A Question Of Tolerance

midwife-tvI merely remarked that I could do without the lesbian story line in Seasons 4 and 5 of Call The Midwife. The first three seasons pretty much followed the books by Jennifer Worth (would somebody remind me to see whether or not those books have Kindle versions?), but once Jessica Raine (who portrayed Jenny Lee) left the cast, the show’s writers had freedom to do whatever they wanted. Clearly, they wanted yet another television show to convince viewers that homosexuality should be condoned.

The story line of Patsy and Delia saddens me. And annoys me. I just don’t enjoy my television shows trying to manipulate me to sympathize with sinful behavior. I certainly feel compassion for people who struggle against same sex attractions, just as I feel  compassion for those who struggle against other forms of sexual temptation. It’s a painful way to live. But please don’t shame me into overthrowing my Biblical convictions on the subject.

Of course, the person I conversed with immediately accused me of being unChristlike because I dared to express my distaste for that particular aspect of Call The Midwife. Never mind that it doesn’t deter me from watching. Not at this point, at least (if they start kissing, I may feel differently). But the person discussing this matter with me found my discomfort with LBGTQ portrayals to be intolerable.

So let me get this straight: I tolerate a sub-plot that violates my beliefs in order to watch a TV show that I otherwise really enjoy, but someone who supports LBGTQ concerns refuses to tolerate my  comment that I’d rather they hadn’t created that one part of the program. And my beliefs on homosexuality, according to my opponent (the daughter of a preacher, whatever that means) are wrong because I base them on an irrelevant book (I presume she means the Bible, which I never even mentioned) when she knows without a doubt that Jesus approves of same sex relationships.

Well, I guess she told me!

I dropped the conversation after pointing out her intolerance of Biblical Christianity, knowing that she’s more interested in denouncing my point of view than in understanding it. Evidently, supporting the LBGTQ agenda requires refusing to tolerate anyone who disagrees with it. But I came away both amused and saddened by yet another example that those who most loudly demand tolerance apparently feel unable to tolerate any opinion but their own.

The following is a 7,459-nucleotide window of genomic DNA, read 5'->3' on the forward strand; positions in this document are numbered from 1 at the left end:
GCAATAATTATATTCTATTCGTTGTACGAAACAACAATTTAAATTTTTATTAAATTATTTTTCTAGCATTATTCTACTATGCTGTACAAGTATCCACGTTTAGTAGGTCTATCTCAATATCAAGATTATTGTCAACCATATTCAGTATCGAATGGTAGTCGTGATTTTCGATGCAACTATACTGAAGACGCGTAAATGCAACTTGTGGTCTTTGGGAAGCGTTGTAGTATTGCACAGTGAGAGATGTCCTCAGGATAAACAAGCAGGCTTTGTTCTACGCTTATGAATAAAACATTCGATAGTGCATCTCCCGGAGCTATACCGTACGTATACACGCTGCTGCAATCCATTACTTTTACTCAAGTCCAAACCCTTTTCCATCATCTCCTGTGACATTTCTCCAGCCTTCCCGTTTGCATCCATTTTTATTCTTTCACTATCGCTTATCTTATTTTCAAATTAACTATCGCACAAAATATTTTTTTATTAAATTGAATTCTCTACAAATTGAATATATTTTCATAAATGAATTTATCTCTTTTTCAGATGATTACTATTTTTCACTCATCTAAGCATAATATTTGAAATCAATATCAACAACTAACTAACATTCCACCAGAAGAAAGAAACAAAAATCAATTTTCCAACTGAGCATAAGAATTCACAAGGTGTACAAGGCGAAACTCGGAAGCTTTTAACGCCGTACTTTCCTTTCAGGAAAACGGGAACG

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6 thoughts on “A Question Of Tolerance

    • I’m not sure you’ve quoted Acts 10:13-14 in context. Continuing in the chapter, you’ll see that the Holy Spirit meant that He extends salvation to the Gentiles, therefore abolishing the ceremonial laws. The moral laws, including those forbidding adultery, incest, bestiality and homosexuality remain. I’ll be linking to an article detailing this very matter in tomorrow’s edition of Saturday Sampler, and I encourage you to take the time to read it.

      The fact that your post begins by presenting that tired old Matthew Vines video makes it difficult to taken your research seriously. I’ve watched his video several times, and have seen how he routinely takes Schedule out of context, using highly emotional rhetoric as his basis of interpretation. This small comment section (and my schedule tonight) doesn’t allow me to demonstrate the problems with Vines’ exegesis of the six “clobber passages,” but this free ebook, God And The Gay Christian? (written in response to Vines’ arguments) may help you see why his interpretation of these passages don’t hold water.

      Remember the first rule for understanding Scripture: Context.


      • If Scripture proves me wrong, certainly I’ll repent. In 36 years of studying both sides of the issue, so far Scripture leads me to the position I hold. But absolutely, if I discover that I’ve misread, misunderstood or mishandled God’s Word on this (or any other matter), I will publicly repent. I’ve already publicly repented of other errors I’ve made, so if, in further study of Scripture, the Holy Spirit shows me that I’ve been wrong regarding homosexuality, I most assuredly will repent.

        At this time, however, I will continue standing on God’s Word, believing that I understand it correctly. Also, unless you can offer solid Scriptural substantiation for your position, I will no longer accept comments from you. But yes, if Scripture proves me wrong, I’ll publicly repent. Will you?


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